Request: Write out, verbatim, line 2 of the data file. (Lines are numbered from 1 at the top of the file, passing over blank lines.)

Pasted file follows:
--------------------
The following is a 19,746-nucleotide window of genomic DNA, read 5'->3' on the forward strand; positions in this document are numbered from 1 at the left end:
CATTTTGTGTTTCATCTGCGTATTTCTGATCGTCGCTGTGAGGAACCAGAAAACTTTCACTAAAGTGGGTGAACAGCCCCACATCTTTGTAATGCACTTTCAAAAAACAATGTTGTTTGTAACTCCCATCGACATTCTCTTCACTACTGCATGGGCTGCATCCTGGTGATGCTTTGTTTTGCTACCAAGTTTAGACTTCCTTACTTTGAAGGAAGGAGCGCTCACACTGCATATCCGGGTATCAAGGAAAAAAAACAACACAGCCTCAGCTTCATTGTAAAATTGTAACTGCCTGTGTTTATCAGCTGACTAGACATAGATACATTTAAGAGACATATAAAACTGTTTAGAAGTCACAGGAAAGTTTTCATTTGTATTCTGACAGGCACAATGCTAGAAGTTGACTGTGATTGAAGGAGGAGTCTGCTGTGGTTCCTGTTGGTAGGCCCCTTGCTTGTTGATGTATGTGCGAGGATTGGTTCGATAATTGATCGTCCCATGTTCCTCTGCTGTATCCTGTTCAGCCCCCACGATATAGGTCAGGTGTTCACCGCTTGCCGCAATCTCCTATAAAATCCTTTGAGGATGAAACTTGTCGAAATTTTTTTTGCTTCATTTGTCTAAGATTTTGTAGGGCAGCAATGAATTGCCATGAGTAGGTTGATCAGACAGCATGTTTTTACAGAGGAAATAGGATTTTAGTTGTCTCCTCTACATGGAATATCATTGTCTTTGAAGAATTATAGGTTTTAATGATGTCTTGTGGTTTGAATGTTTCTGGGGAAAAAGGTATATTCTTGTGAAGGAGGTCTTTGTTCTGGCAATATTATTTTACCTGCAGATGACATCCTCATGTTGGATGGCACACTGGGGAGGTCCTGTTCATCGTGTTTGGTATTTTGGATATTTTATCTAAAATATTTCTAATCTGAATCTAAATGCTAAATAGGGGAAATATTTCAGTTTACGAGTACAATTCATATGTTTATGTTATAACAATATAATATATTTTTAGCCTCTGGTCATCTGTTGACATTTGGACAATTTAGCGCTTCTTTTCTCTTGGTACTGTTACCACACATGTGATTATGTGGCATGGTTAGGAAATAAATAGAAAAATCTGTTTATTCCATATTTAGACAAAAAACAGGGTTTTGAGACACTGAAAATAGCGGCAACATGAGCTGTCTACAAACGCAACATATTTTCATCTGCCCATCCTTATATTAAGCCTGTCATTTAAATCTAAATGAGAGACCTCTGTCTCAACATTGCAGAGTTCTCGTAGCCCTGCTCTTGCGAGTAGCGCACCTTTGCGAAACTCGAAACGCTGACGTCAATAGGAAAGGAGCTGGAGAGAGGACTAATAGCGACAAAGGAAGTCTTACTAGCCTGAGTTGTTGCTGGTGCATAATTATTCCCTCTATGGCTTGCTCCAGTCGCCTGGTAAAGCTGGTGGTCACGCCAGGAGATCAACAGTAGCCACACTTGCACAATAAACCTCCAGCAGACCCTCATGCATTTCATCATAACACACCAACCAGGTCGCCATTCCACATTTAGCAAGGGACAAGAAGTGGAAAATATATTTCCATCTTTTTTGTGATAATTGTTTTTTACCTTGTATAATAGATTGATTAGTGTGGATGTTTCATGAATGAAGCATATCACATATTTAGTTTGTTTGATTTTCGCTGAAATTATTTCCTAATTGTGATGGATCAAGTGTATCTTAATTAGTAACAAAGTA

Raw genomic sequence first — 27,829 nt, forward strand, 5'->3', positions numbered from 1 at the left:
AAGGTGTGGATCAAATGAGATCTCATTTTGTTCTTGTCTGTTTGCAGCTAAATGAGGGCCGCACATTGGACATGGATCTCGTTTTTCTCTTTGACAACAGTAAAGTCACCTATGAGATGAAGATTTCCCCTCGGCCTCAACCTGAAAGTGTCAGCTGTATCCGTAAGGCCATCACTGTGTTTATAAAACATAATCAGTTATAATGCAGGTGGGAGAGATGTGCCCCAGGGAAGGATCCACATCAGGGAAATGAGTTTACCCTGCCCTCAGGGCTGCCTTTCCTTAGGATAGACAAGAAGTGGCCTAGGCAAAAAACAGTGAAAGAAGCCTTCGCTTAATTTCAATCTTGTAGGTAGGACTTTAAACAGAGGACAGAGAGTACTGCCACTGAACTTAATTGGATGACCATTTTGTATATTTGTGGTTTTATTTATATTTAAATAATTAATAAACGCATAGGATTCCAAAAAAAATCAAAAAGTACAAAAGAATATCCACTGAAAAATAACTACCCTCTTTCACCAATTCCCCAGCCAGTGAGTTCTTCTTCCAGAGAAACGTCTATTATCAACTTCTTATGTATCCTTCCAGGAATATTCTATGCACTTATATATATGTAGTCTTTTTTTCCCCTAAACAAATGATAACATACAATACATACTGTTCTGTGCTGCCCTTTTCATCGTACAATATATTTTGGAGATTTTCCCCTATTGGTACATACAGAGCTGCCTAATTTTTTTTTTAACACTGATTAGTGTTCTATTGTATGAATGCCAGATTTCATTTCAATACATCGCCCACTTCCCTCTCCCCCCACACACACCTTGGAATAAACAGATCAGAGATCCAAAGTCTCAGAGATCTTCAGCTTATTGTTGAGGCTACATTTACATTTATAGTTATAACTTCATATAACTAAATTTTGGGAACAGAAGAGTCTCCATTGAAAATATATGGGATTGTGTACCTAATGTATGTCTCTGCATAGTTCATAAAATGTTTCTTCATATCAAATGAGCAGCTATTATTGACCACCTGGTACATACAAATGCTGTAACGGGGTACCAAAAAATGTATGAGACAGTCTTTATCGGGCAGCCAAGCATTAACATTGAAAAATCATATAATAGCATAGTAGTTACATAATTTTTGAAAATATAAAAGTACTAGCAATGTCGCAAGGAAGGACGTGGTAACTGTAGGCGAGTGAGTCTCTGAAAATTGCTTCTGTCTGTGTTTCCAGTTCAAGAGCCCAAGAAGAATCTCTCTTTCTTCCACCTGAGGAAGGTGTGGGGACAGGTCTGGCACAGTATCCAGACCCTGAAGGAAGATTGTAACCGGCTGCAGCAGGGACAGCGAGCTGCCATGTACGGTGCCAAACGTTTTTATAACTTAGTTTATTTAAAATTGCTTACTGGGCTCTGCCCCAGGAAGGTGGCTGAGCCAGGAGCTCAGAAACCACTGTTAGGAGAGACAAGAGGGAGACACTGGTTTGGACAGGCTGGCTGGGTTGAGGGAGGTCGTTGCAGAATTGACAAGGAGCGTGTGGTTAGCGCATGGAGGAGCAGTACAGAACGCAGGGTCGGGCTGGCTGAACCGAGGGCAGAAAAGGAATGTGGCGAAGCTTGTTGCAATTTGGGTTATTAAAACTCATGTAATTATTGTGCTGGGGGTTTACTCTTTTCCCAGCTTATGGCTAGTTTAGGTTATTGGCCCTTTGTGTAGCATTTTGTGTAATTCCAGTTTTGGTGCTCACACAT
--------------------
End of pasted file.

CATTTTGTGTTTCATCTGCGTATTTCTGATCGTCGCTGTGAGGAACCAGAAAACTTTCACTAAAGTGGGTGAACAGCCCCACATCTTTGTAATGCACTTTCAAAAAACAATGTTGTTTGTAACTCCCATCGACATTCTCTTCACTACTGCATGGGCTGCATCCTGGTGATGCTTTGTTTTGCTACCAAGTTTAGACTTCCTTACTTTGAAGGAAGGAGCGCTCACACTGCATATCCGGGTATCAAGGAAAAAAAACAACACAGCCTCAGCTTCATTGTAAAATTGTAACTGCCTGTGTTTATCAGCTGACTAGACATAGATACATTTAAGAGACATATAAAACTGTTTAGAAGTCACAGGAAAGTTTTCATTTGTATTCTGACAGGCACAATGCTAGAAGTTGACTGTGATTGAAGGAGGAGTCTGCTGTGGTTCCTGTTGGTAGGCCCCTTGCTTGTTGATGTATGTGCGAGGATTGGTTCGATAATTGATCGTCCCATGTTCCTCTGCTGTATCCTGTTCAGCCCCCACGATATAGGTCAGGTGTTCACCGCTTGCCGCAATCTCCTATAAAATCCTTTGAGGATGAAACTTGTCGAAATTTTTTTTGCTTCATTTGTCTAAGATTTTGTAGGGCAGCAATGAATTGCCATGAGTAGGTTGATCAGACAGCATGTTTTTACAGAGGAAATAGGATTTTAGTTGTCTCCTCTACATGGAATATCATTGTCTTTGAAGAATTATAGGTTTTAATGATGTCTTGTGGTTTGAATGTTTCTGGGGAAAAAGGTATATTCTTGTGAAGGAGGTCTTTGTTCTGGCAATATTATTTTACCTGCAGATGACATCCTCATGTTGGATGGCACACTGGGGAGGTCCTGTTCATCGTGTTTGGTATTTTGGATATTTTATCTAAAATATTTCTAATCTGAATCTAAATGCTAAATAGGGGAAATATTTCAGTTTACGAGTACAATTCATATGTTTATGTTATAACAATATAATATATTTTTAGCCTCTGGTCATCTGTTGACATTTGGACAATTTAGCGCTTCTTTTCTCTTGGTACTGTTACCACACATGTGATTATGTGGCATGGTTAGGAAATAAATAGAAAAATCTGTTTATTCCATATTTAGACAAAAAACAGGGTTTTGAGACACTGAAAATAGCGGCAACATGAGCTGTCTACAAACGCAACATATTTTCATCTGCCCATCCTTATATTAAGCCTGTCATTTAAATCTAAATGAGAGACCTCTGTCTCAACATTGCAGAGTTCTCGTAGCCCTGCTCTTGCGAGTAGCGCACCTTTGCGAAACTCGAAACGCTGACGTCAATAGGAAAGGAGCTGGAGAGAGGACTAATAGCGACAAAGGAAGTCTTACTAGCCTGAGTTGTTGCTGGTGCATAATTATTCCCTCTATGGCTTGCTCCAGTCGCCTGGTAAAGCTGGTGGTCACGCCAGGAGATCAACAGTAGCCACACTTGCACAATAAACCTCCAGCAGACCCTCATGCATTTCATCATAACACACCAACCAGGTCGCCATTCCACATTTAGCAAGGGACAAGAAGTGGAAAATATATTTCCATCTTTTTTGTGATAATTGTTTTTTACCTTGTATAATAGATTGATTAGTGTGGATGTTTCATGAATGAAGCATATCACATATTTAGTTTGTTTGATTTTCGCTGAAATTATTTCCTAATTGTGATGGATCAAGTGTATCTTAATTAGTAACAAAGTA